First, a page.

the rear exit door clearance area required by FMVSS No. 217.
    The agency generally agrees with the approach suggested by Blue 
Bird, with one exception. Blue Bird's suggested language would not 
prohibit wheelchair anchorages that are recessed into the school bus 
floor. Today's final rule

[[Page 47133]]

defines the staging area by referencing the parallelepipeds described 
in S5.4.2.1(a)(1) (for school buses with a GVWR greater than 10,000 lb) 
and S5.4.2.2 (for school buses with a GVWR of 10,000 lb or less). The 
parallelepipeds would be positioned flush with the floor, as described 
in S5.4.2.1(a), and with the rear surface of the parallelepiped tangent 
to the opening of the rear emergency exit door. Paragraph S5.4.3.1(b) 
is revised to prohibit the placement of any wheelchair securement 
anchorage both within the space occupied by the parallelepiped when it 
is so situated, and anywhere within a downward vertical projection of 
the parallelepiped. Thus, anchorages that are raised, flush, or 
recessed into the school bus floor beneath the parallelepiped will not 
be permitted.\3\ This amendment eliminates the need for Figures 6B and 
6D of the standard, and thus those figures are removed and reserved.
---------------------------------------------------------------------------

    \3\ The agency will check for compliance with S5.4.3.1(b) by 
positioning the parallelepiped laterally in the door exit using the 
procedures for evaluating compliance with the unobstructed opening 
requirements of S5.4.2.1 and S5.4.2.2. Thus, as long as there is a 
space laterally along the width of the emergency door that meets 
S5.4.3.1(b), the requirement is satisfied. We do not intend to 
restrict the placement of anchorages in any and all spaces along the 
width of the door that can accommodate the parallelepiped.
---------------------------------------------------------------------------

b. Do Not Block Label

1. General
    All three petitioners opposed the requirement that emergency exits 
windows be labeled with the words: ``DO NOT BLOCK.'' The petitioners 
believed that the standard should include objective criteria for 
determining whether a window is blocked, and should state whether or to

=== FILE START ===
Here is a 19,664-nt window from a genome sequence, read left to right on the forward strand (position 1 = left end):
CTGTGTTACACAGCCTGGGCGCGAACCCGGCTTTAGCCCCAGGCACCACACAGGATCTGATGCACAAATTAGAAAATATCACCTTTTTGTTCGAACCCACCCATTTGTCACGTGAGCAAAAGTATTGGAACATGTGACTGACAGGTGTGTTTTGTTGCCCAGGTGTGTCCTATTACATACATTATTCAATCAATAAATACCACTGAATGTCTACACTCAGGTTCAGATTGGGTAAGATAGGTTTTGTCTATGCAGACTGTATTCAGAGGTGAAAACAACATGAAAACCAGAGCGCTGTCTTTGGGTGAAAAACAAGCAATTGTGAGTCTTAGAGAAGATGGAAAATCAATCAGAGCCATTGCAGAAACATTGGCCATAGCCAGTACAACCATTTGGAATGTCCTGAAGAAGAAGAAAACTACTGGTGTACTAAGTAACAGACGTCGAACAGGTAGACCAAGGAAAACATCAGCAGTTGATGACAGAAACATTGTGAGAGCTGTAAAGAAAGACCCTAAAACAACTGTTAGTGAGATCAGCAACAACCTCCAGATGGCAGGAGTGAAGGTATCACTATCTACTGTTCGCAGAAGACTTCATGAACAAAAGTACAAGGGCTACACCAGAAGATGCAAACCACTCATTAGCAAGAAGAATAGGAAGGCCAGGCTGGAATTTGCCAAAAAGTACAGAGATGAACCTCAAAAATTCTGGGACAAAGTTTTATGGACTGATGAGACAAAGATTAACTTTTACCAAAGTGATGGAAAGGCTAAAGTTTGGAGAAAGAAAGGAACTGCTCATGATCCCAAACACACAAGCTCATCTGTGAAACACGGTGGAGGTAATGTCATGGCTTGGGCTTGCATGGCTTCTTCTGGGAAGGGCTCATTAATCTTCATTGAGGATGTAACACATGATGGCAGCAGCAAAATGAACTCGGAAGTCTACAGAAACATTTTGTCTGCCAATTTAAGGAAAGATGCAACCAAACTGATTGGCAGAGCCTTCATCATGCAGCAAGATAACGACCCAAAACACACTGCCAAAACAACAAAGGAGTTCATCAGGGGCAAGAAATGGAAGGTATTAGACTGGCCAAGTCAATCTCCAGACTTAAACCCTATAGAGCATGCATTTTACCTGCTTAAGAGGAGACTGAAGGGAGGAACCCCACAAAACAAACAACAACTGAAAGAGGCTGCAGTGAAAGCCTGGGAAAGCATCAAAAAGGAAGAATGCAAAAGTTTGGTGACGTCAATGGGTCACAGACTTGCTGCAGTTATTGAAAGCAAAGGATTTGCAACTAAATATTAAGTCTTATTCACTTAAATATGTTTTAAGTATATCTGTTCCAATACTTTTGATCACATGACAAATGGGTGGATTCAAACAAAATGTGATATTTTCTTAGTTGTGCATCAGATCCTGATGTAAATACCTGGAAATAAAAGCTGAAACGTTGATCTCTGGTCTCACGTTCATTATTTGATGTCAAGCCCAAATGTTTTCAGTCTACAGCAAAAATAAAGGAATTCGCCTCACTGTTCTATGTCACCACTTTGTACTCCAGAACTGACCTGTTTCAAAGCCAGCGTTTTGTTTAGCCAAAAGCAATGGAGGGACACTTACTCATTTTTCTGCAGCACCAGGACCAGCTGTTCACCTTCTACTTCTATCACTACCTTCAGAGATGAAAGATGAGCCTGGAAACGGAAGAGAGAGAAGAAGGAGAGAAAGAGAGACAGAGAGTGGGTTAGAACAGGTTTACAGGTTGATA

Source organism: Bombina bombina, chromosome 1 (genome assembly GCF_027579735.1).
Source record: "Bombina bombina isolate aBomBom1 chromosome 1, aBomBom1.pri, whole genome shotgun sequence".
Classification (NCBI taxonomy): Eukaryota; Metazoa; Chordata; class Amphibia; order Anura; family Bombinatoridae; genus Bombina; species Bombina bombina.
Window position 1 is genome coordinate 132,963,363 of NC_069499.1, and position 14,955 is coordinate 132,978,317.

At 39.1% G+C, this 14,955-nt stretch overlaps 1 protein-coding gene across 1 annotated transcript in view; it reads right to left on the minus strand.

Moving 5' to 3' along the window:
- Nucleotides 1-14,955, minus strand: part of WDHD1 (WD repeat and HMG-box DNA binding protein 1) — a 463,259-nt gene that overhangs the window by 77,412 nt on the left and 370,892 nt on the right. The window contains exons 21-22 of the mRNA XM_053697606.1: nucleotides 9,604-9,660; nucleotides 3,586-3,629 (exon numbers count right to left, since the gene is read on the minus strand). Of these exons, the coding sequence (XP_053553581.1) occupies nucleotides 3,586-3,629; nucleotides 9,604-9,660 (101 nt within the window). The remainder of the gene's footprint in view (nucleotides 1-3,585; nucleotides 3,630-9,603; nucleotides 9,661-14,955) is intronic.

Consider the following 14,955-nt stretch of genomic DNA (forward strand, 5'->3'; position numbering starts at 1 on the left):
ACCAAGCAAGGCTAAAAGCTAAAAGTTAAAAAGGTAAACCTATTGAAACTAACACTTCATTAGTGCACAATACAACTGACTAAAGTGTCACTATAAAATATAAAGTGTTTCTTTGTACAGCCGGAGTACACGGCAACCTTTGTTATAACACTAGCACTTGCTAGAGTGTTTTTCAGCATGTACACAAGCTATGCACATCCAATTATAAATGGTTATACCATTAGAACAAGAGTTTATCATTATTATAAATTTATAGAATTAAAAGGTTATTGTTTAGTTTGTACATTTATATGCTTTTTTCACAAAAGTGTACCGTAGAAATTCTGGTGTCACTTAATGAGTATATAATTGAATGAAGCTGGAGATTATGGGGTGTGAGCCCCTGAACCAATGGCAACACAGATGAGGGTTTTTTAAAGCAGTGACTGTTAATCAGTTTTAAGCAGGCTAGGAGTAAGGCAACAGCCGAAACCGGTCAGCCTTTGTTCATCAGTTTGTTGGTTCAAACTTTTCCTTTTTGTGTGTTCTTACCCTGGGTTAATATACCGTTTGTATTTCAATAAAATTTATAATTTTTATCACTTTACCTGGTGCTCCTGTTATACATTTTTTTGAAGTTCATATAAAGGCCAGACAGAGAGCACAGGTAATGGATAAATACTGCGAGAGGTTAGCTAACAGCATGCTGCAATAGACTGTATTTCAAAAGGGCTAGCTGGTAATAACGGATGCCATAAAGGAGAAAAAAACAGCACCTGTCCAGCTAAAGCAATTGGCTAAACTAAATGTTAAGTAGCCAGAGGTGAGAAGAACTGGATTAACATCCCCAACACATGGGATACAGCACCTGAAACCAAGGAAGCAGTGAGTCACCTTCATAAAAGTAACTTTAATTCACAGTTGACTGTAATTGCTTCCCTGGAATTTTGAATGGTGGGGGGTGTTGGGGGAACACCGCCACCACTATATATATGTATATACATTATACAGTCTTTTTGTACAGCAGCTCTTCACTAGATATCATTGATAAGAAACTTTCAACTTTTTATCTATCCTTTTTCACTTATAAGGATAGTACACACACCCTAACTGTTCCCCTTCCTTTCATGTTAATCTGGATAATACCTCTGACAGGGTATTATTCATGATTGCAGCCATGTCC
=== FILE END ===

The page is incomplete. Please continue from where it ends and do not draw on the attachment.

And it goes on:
what extent blockage is permitted of an emergency exit window by 
wheelchairs and other items, such as child restraints, upper tether 
straps of child restraints, and passenger torso belts.
    Agency response: As explained in the April 19, 2002 final rule, the 
``do not block'' label originated in part from NHTSA's concern with 
track seating. With track systems, the configuration of the seats is 
determined by the user, not the school bus manufacturer. NHTSA was 
concerned about modifiers possibly installing anchorages in positions 
that would result in the blockage of side emergency exits by 
wheelchairs, so the agency adopted the warning label requirement to 
alert modifiers and users to the potential hazards of such 
installation. 67 FR at 19347.
    The inadvertent or unknowing blockage of or impeding emergency 
egress from school buses by persons other than the original 
manufacturer of the school bus was the potentially unsafe behavior that 
the label was intended to forestall. The warning label provides the 
public a heightened awareness about the need for keeping emergency 
exits clear, from persons installing items such as aftermarket 
wheelchair securement devices, wheelchairs, or school bus seats, to 
school bus drivers, monitors, and students. We do not agree with the 
petitioners that further clarification is needed in the standard on 
precisely what ``do not block'' means or how wheelchairs, tether 
straps, belts or other devices should be situated near emergency exits. 
The label is simple and clear. The agency believes that requiring more 
wording to describe how various items that are carried in school buses 
may or may not partially block an exit could reduce users' desire to 
read the label or ability to understand it.
2. Notice of a Window Labeling Requirement
    Blue Bird believed that the NPRM did not provide notice that the 
agency was considering a labeling requirement for ``emergency 
windows.'' We disagree. At 64 FR 10606 of the NPRM, NHTSA sought 
comments: on the extent to which school buses have been or are being 
designed so that wheelchairs can be secured so as to hinder access to 
any emergency exit (question 1); and on whether NHTSA should both 
require a warning label and prohibit the installation of wheelchair 
securement devices that make it possible to secure a wheelchair in an 
area where it will block access to an emergency exit (question 6). 
FMVSS No. 217 ``emergency exits'' includes windows as well as doors. 
Thus, the NPRM sought comments on labeling requirements for both 
windows as well as doors. Furthermore, the intent of the rulemaking was 
to increase the likelihood that emergency exits will not be blocked so 
as to hamper occupants' ability to leave the bus. Emergency egress 
takes place through both emergency windows and doors. Thus, improved 
emergency egress requirements for both windows and doors, including by 
way of a ``do not block'' label, was contemplated by the NPRM.
3. Type 2 Seat Belts
    Blue Bird stated that vehicles used by Head Start agencies are 
required to be equipped with Type 2 seat belts (if the Head Start 
Allowable Alternative Vehicle's GVWR is 10,000 pounds or less) at each 
outboard passenger seating position. Blue Bird further stated that 
manufacturers may be faced with a requirement to install torso